There are many myths surrounding employee retention and engagement in organizations. We've previously discussed and debunked some of these myths – for example, we often hear that people join organizations but they leave managers or people are mainly motivated by money.
Our research suggests that it pays to look at the data in your own company. Why? The drivers of engagement and retention are more unique than you realize. What works for one company may not be effective in yours.
As a company that invests significant resources and energy to retain key talent, Box doesn’t want culture and retention strategies directed by conventional or generic notions. Instead, Box collects a multitude of data to predict factors unique to Box that will retain and engage their employees who call themselves “Boxers.”
Understanding what drives attrition at Box
A key source of untapped data was the survey responses from Box’s annual engagement survey run by Culture Amp. Box realized that this data could be a substantial source of insights on what drives attrition specific to Box’s population.
To identify leading survey-based indicators related to retention, Culture Amp utilized survey data collected in late 2012 and compared responses between employees who stayed and employees who voluntarily left over the next 18 months. The analysis was conducted by Culture Amp using de-identified aggregate data to ensure employee confidentiality was maintained in accordance with Box’s cultural values.
Among our Employee Engagement Index questions, we found the best predictor was whether people could still see themselves at the company in two years - no huge surprise. Boxers who stayed were 28% more likely to say they could still see themselves at Box in two years. This finding supports the ongoing use of direct retention type questions in any employee engagement index.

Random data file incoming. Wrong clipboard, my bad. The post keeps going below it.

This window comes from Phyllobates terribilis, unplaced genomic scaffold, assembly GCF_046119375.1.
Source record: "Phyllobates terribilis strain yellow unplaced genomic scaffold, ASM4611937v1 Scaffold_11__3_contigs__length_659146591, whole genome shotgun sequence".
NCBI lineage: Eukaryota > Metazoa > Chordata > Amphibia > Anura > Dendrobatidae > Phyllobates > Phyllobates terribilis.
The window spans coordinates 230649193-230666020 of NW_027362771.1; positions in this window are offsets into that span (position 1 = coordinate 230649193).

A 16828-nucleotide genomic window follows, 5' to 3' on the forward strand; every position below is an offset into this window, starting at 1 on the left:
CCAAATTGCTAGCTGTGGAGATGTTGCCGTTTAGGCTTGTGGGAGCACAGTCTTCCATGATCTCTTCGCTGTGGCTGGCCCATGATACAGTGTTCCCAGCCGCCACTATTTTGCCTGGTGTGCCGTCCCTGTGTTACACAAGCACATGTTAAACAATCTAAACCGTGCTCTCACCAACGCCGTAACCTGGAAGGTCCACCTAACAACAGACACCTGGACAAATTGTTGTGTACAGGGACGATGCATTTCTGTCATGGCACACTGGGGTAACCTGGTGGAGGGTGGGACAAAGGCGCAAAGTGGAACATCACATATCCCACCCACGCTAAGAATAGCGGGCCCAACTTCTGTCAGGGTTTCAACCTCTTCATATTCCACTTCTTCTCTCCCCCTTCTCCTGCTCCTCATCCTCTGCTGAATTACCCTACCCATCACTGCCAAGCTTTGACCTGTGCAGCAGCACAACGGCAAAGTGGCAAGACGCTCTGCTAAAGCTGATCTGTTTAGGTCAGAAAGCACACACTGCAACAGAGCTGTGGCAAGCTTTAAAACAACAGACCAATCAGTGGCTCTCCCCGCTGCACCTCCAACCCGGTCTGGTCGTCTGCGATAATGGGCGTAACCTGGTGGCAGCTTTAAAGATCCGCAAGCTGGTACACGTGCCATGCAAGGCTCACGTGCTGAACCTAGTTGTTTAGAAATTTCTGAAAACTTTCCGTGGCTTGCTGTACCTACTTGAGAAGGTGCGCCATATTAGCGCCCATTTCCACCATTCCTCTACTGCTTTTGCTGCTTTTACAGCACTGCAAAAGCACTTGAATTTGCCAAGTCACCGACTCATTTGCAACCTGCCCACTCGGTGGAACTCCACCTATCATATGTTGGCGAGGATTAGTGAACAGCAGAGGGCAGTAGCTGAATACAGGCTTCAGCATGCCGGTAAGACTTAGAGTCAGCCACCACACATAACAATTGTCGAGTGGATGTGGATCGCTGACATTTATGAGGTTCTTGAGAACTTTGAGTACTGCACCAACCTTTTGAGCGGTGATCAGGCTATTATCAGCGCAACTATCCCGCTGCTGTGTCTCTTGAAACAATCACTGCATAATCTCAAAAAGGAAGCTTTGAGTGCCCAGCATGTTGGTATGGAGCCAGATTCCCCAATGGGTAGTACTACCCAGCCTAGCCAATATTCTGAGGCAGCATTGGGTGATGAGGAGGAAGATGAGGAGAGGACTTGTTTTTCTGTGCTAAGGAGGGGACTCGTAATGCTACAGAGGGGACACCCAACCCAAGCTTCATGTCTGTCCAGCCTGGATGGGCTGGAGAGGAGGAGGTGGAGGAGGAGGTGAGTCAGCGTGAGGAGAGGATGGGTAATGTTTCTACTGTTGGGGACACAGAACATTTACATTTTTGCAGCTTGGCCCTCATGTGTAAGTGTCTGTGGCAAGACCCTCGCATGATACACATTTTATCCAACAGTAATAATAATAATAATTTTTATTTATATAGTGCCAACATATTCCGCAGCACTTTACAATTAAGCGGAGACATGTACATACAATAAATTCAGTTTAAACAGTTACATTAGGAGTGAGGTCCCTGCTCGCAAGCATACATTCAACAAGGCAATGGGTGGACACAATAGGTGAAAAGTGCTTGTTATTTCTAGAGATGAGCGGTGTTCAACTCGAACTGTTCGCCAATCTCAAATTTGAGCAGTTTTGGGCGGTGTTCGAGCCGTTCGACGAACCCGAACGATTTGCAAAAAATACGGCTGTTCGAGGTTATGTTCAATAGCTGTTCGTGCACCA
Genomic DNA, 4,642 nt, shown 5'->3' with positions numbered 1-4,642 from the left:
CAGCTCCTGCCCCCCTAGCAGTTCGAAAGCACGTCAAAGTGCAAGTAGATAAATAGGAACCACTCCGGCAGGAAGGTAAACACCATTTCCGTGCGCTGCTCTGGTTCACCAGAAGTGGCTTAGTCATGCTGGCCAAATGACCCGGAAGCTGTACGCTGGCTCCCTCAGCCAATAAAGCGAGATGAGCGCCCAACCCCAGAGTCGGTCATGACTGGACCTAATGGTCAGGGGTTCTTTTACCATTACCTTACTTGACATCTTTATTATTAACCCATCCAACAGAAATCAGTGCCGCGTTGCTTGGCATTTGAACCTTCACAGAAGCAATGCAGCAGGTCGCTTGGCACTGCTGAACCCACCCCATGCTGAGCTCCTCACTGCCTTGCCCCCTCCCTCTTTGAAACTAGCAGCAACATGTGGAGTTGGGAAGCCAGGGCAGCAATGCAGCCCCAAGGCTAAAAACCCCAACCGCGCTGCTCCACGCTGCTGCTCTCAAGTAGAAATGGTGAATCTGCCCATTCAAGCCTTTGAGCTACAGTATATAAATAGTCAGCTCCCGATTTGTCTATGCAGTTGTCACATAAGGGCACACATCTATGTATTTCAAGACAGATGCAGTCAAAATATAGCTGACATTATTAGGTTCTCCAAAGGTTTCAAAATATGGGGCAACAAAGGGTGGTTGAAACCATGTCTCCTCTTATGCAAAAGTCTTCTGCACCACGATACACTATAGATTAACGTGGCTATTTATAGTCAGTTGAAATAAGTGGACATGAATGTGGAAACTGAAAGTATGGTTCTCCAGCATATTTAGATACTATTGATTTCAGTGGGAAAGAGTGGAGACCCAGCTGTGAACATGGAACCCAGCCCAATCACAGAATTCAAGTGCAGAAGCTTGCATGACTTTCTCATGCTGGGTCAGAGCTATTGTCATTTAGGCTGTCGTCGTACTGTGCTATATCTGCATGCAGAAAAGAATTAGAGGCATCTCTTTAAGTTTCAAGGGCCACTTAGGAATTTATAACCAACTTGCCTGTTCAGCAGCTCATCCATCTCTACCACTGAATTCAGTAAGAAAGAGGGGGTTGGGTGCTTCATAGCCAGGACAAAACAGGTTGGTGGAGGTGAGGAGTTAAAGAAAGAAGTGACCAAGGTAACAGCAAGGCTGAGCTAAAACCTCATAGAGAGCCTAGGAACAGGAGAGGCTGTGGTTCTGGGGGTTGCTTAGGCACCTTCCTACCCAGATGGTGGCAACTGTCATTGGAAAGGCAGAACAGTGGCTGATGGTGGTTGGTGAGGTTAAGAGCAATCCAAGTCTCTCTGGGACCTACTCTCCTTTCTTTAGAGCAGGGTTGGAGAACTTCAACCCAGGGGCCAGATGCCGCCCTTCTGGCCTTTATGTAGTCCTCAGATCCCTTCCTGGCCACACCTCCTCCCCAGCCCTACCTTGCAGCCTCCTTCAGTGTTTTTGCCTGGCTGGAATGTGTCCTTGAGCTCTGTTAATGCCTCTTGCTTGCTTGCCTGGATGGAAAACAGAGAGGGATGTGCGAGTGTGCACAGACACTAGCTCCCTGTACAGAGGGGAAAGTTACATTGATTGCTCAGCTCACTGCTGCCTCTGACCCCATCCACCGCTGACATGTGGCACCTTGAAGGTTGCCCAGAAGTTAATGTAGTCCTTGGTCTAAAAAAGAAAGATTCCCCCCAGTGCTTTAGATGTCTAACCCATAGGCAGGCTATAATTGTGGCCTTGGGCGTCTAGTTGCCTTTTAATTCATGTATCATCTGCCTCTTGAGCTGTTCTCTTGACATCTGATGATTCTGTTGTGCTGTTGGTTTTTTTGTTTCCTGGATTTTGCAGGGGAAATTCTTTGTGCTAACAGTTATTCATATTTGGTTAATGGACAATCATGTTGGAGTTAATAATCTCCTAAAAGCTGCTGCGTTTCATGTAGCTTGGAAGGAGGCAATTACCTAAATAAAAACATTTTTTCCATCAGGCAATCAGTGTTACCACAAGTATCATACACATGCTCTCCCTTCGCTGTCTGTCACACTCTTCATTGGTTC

Interestingly, when we compared the two groups’ responses to whether they would recommend Box as a great place to work there was only a 12% higher result for those who stayed. While positive to see this narrow gap, the result suggests that using this Net Promoter type question alone may not be optimal if you want to predict retention.
Percentage difference in agreement levels between employees who stayed versus left.
Taking action on what's driving attrition
After validating the predictive qualities of the Engagement Index questions, we shifted focus to the best predictors amongst the workplace and culture questions - which are more actionable. For this analysis, we took all the remaining questions used in the 2012 survey and again assessed the relative relationships to retention 18 months post survey.
The results suggested that team and cooperation focused questions were the top predictors of retention, followed closely by belief in career opportunities at Box.
So where did the traditionally stated reasons for employee leaving a company fit in? We went down the list of predictors and while all survey questions provided some predictive value, the questions pertaining to traditional drivers like managers, compensation and work-life balance were a long way down the list.
These results provide a glimpse into a collaborative project between Box and Culture Amp to directly understand what drives retention and other important outcomes. Armed with this data unique to Box, Box has been able to execute “evidence based” retention tactics including:
- Providing guidance to Box’s People Partners (HRBPs) to proactively engage groups identified as at risk on these metrics and communicate findings with org leaders
- Identify actionable strategies to address these issues such as:
- Team connectedness via social events, recognition for both individual and team based work and expanded one-on-ones to provide mentorship and support from senior leaders
- Career path via defining stretch assignments and educating Boxers on the career path within and outside their current function
Box’s willingness to utilize its engagement data to understand retention has only strengthened Box’s position in a competitive talent market and reduced further what was already a low attrition rate. The key is to be proactive and use your data to make better decisions for your organization.
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